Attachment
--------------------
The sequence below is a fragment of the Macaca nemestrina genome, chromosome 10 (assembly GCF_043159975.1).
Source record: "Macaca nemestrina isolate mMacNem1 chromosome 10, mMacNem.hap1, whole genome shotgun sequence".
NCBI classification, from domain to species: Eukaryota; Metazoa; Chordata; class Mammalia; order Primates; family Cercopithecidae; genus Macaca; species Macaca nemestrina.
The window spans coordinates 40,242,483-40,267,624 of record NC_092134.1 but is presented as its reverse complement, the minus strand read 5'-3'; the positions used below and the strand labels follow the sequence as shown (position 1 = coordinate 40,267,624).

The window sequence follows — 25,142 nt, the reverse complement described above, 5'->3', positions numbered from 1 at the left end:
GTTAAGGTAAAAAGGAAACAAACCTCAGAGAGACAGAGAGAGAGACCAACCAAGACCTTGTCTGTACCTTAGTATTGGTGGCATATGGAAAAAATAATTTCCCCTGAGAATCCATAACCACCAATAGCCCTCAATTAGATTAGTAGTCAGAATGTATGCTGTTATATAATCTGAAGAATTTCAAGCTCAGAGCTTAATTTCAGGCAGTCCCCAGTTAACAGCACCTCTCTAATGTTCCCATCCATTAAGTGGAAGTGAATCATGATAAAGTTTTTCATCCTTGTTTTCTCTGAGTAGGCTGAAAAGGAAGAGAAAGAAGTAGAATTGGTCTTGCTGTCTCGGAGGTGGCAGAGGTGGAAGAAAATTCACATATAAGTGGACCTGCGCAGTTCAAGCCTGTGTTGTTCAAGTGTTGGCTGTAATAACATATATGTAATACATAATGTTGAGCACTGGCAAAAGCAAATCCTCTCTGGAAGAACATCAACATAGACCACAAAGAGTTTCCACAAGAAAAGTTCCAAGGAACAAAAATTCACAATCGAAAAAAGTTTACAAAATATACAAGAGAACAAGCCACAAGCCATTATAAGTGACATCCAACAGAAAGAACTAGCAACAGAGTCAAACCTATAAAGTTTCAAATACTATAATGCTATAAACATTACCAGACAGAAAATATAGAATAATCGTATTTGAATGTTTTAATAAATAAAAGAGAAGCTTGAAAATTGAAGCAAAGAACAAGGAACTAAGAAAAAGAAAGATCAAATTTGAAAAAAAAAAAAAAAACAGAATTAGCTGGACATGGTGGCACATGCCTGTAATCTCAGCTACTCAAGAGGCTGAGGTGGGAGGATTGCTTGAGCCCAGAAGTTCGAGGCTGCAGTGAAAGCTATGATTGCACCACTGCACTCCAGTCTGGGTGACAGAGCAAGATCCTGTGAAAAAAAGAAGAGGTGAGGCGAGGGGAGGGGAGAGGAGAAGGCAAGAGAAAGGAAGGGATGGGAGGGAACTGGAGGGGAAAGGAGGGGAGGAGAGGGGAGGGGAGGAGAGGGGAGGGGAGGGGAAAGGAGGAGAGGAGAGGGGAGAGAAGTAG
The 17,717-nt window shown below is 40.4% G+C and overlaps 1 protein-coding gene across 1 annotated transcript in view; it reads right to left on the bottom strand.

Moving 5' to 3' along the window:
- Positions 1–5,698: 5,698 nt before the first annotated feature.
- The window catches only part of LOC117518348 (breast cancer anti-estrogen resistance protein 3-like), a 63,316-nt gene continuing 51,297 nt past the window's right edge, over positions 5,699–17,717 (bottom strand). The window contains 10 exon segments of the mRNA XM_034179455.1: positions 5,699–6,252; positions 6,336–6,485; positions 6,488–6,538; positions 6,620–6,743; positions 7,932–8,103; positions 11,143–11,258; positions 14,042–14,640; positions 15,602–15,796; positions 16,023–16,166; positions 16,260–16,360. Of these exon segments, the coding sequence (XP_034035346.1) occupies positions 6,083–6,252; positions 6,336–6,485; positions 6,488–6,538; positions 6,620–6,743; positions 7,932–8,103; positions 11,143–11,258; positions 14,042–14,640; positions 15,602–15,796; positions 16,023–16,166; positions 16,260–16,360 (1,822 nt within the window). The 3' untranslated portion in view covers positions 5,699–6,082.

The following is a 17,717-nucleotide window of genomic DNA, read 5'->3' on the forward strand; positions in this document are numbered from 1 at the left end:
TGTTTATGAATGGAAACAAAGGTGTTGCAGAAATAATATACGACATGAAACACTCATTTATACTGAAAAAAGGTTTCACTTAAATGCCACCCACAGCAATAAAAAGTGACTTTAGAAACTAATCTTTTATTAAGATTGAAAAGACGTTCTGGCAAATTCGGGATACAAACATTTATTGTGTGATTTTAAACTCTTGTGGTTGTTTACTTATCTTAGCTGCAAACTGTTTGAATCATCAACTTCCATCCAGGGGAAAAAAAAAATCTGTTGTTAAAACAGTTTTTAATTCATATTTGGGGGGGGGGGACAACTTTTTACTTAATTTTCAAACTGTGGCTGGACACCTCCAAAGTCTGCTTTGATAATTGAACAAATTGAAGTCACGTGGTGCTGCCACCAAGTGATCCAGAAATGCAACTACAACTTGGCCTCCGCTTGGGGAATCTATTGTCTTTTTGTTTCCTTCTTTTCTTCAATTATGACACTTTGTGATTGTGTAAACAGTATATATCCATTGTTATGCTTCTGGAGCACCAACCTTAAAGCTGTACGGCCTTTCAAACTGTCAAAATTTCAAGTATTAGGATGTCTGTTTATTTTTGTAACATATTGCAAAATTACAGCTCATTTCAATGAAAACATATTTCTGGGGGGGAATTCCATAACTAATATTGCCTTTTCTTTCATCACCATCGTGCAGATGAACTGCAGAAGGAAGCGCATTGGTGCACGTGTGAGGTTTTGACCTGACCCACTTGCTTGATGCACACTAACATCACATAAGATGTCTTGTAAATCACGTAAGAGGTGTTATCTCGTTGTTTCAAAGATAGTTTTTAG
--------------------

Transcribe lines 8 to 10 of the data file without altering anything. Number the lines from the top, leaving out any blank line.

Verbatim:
Moving 5' to 3' along the window:
- Positions 1–5,698: 5,698 nt before the first annotated feature.
- The window catches only part of LOC117518348 (breast cancer anti-estrogen resistance protein 3-like), a 63,316-nt gene continuing 51,297 nt past the window's right edge, over positions 5,699–17,717 (bottom strand). The window contains 10 exon segments of the mRNA XM_034179455.1: positions 5,699–6,252; positions 6,336–6,485; positions 6,488–6,538; positions 6,620–6,743; positions 7,932–8,103; positions 11,143–11,258; positions 14,042–14,640; positions 15,602–15,796; positions 16,023–16,166; positions 16,260–16,360. Of these exon segments, the coding sequence (XP_034035346.1) occupies positions 6,083–6,252; positions 6,336–6,485; positions 6,488–6,538; positions 6,620–6,743; positions 7,932–8,103; positions 11,143–11,258; positions 14,042–14,640; positions 15,602–15,796; positions 16,023–16,166; positions 16,260–16,360 (1,822 nt within the window). The 3' untranslated portion in view covers positions 5,699–6,082.